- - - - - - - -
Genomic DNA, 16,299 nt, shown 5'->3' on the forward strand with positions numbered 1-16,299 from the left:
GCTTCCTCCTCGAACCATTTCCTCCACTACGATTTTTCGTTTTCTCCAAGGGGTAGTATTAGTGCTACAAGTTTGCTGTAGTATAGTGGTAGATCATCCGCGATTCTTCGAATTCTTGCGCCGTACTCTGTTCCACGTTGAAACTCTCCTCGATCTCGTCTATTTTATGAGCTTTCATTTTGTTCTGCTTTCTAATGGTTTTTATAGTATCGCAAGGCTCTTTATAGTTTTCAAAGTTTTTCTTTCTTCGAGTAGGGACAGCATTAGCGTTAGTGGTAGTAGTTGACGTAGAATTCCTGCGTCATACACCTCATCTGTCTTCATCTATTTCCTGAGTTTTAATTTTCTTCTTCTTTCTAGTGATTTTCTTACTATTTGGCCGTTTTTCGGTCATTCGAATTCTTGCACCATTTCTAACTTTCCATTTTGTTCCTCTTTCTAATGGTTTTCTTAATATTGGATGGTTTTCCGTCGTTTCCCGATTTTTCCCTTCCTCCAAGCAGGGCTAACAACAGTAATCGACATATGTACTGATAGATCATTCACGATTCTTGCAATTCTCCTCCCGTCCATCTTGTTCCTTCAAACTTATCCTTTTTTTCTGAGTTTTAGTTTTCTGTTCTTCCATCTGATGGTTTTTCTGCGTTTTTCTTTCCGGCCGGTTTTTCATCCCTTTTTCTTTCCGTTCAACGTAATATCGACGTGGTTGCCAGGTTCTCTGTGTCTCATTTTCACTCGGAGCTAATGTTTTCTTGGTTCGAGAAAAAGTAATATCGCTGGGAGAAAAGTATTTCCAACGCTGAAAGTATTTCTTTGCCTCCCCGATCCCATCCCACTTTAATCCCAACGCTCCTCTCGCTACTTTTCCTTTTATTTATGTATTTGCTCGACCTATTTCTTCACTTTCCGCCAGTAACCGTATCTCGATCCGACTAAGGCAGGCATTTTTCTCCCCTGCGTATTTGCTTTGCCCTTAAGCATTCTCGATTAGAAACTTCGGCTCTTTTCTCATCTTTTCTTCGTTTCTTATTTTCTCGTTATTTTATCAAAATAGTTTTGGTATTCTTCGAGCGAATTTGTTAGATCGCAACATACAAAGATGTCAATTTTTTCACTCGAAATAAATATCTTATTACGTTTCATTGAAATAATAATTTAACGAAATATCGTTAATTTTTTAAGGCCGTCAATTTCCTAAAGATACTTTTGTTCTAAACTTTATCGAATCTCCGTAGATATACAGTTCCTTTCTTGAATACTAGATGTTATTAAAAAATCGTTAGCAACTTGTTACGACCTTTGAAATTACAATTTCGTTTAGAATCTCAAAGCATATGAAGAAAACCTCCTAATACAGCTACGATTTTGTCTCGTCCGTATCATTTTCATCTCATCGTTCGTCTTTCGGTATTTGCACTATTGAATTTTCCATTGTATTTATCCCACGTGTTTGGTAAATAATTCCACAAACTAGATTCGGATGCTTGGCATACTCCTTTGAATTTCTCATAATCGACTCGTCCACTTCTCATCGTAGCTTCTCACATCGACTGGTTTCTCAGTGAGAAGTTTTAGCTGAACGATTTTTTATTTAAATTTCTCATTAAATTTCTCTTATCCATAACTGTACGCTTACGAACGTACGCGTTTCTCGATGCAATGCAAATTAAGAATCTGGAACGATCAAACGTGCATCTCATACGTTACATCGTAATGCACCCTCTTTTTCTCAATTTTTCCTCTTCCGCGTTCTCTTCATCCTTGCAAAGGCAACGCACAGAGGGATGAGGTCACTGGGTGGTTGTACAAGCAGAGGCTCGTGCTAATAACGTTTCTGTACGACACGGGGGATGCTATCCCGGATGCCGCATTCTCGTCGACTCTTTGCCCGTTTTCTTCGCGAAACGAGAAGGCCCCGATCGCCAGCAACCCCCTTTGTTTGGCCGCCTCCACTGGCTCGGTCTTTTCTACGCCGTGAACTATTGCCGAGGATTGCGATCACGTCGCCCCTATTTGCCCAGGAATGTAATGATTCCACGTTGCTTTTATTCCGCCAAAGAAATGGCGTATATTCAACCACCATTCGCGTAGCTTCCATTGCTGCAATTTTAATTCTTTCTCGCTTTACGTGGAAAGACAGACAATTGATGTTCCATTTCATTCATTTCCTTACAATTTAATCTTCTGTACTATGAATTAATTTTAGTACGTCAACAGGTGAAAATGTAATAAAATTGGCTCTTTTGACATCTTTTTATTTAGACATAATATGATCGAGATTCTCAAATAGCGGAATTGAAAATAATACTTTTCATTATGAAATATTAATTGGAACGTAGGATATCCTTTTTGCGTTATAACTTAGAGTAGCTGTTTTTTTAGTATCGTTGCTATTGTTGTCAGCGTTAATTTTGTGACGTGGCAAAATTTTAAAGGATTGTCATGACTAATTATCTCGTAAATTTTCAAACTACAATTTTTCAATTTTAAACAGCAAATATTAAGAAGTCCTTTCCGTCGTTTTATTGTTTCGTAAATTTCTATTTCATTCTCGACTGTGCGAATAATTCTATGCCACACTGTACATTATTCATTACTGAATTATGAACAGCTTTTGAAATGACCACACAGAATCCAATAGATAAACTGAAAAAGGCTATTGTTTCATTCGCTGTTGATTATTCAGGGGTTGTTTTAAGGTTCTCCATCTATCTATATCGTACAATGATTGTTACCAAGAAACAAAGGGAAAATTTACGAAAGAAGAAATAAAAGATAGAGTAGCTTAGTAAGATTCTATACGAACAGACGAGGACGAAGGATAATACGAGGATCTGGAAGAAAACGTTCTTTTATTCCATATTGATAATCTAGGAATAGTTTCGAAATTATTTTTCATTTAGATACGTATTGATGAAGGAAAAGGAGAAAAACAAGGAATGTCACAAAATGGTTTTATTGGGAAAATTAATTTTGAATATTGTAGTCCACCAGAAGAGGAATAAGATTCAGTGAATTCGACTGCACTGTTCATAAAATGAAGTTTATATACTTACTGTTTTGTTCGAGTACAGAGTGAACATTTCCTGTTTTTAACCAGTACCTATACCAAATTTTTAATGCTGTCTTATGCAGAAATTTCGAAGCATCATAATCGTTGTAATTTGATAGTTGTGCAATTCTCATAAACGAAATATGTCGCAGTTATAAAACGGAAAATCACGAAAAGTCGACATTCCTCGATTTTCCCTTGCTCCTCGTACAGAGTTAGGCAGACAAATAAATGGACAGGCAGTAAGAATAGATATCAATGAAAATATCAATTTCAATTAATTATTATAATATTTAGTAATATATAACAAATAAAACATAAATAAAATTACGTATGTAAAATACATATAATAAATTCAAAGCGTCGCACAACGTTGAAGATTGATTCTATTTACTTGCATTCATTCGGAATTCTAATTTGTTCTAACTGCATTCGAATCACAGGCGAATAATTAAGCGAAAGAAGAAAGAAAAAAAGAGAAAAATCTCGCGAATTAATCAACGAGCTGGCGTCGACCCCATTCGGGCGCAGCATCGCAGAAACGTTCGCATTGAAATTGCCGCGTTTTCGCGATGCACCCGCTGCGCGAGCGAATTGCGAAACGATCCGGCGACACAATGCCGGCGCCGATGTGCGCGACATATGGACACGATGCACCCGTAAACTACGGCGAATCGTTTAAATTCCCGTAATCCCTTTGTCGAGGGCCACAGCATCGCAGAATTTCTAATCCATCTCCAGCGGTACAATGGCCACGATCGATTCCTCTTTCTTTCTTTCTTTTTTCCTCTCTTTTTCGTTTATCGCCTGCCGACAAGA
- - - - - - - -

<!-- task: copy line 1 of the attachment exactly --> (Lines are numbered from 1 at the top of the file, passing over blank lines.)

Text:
Genomic DNA, 16,299 nt, shown 5'->3' on the forward strand with positions numbered 1-16,299 from the left: